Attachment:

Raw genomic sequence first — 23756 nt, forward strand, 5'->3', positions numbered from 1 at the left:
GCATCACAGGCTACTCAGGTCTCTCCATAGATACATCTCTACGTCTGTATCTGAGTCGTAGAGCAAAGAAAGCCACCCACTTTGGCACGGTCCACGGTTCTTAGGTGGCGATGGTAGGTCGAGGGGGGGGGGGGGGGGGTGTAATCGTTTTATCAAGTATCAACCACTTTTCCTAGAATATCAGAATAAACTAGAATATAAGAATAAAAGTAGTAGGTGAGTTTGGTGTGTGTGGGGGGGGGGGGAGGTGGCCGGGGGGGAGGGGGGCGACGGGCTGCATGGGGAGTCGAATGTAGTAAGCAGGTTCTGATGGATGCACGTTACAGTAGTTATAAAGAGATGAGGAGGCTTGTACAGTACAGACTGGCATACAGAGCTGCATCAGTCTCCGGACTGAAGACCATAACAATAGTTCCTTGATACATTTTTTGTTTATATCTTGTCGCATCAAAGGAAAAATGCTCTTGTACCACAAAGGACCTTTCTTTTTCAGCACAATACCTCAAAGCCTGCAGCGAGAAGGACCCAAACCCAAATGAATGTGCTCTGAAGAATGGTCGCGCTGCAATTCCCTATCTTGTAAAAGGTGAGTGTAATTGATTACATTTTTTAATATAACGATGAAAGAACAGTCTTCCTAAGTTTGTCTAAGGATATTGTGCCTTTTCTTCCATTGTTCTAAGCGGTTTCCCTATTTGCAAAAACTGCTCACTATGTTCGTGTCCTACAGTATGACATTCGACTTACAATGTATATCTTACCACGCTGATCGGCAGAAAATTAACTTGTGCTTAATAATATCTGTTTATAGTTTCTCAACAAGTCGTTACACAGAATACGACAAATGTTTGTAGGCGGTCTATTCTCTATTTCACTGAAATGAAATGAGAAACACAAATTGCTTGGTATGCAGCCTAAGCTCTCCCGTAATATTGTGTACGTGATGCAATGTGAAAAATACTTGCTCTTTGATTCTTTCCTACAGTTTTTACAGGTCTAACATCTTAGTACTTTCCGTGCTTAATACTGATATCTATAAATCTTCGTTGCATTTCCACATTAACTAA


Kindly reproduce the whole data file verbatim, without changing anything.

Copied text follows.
Raw genomic sequence first — 23756 nt, forward strand, 5'->3', positions numbered from 1 at the left:
GCATCACAGGCTACTCAGGTCTCTCCATAGATACATCTCTACGTCTGTATCTGAGTCGTAGAGCAAAGAAAGCCACCCACTTTGGCACGGTCCACGGTTCTTAGGTGGCGATGGTAGGTCGAGGGGGGGGGGGGGGGGGTGTAATCGTTTTATCAAGTATCAACCACTTTTCCTAGAATATCAGAATAAACTAGAATATAAGAATAAAAGTAGTAGGTGAGTTTGGTGTGTGTGGGGGGGGGGGGAGGTGGCCGGGGGGGAGGGGGGCGACGGGCTGCATGGGGAGTCGAATGTAGTAAGCAGGTTCTGATGGATGCACGTTACAGTAGTTATAAAGAGATGAGGAGGCTTGTACAGTACAGACTGGCATACAGAGCTGCATCAGTCTCCGGACTGAAGACCATAACAATAGTTCCTTGATACATTTTTTGTTTATATCTTGTCGCATCAAAGGAAAAATGCTCTTGTACCACAAAGGACCTTTCTTTTTCAGCACAATACCTCAAAGCCTGCAGCGAGAAGGACCCAAACCCAAATGAATGTGCTCTGAAGAATGGTCGCGCTGCAATTCCCTATCTTGTAAAAGGTGAGTGTAATTGATTACATTTTTTAATATAACGATGAAAGAACAGTCTTCCTAAGTTTGTCTAAGGATATTGTGCCTTTTCTTCCATTGTTCTAAGCGGTTTCCCTATTTGCAAAAACTGCTCACTATGTTCGTGTCCTACAGTATGACATTCGACTTACAATGTATATCTTACCACGCTGATCGGCAGAAAATTAACTTGTGCTTAATAATATCTGTTTATAGTTTCTCAACAAGTCGTTACACAGAATACGACAAATGTTTGTAGGCGGTCTATTCTCTATTTCACTGAAATGAAATGAGAAACACAAATTGCTTGGTATGCAGCCTAAGCTCTCCCGTAATATTGTGTACGTGATGCAATGTGAAAAATACTTGCTCTTTGATTCTTTCCTACAGTTTTTACAGGTCTAACATCTTAGTACTTTCCGTGCTTAATACTGATATCTATAAATCTTCGTTGCATTTCCACATTAACTAA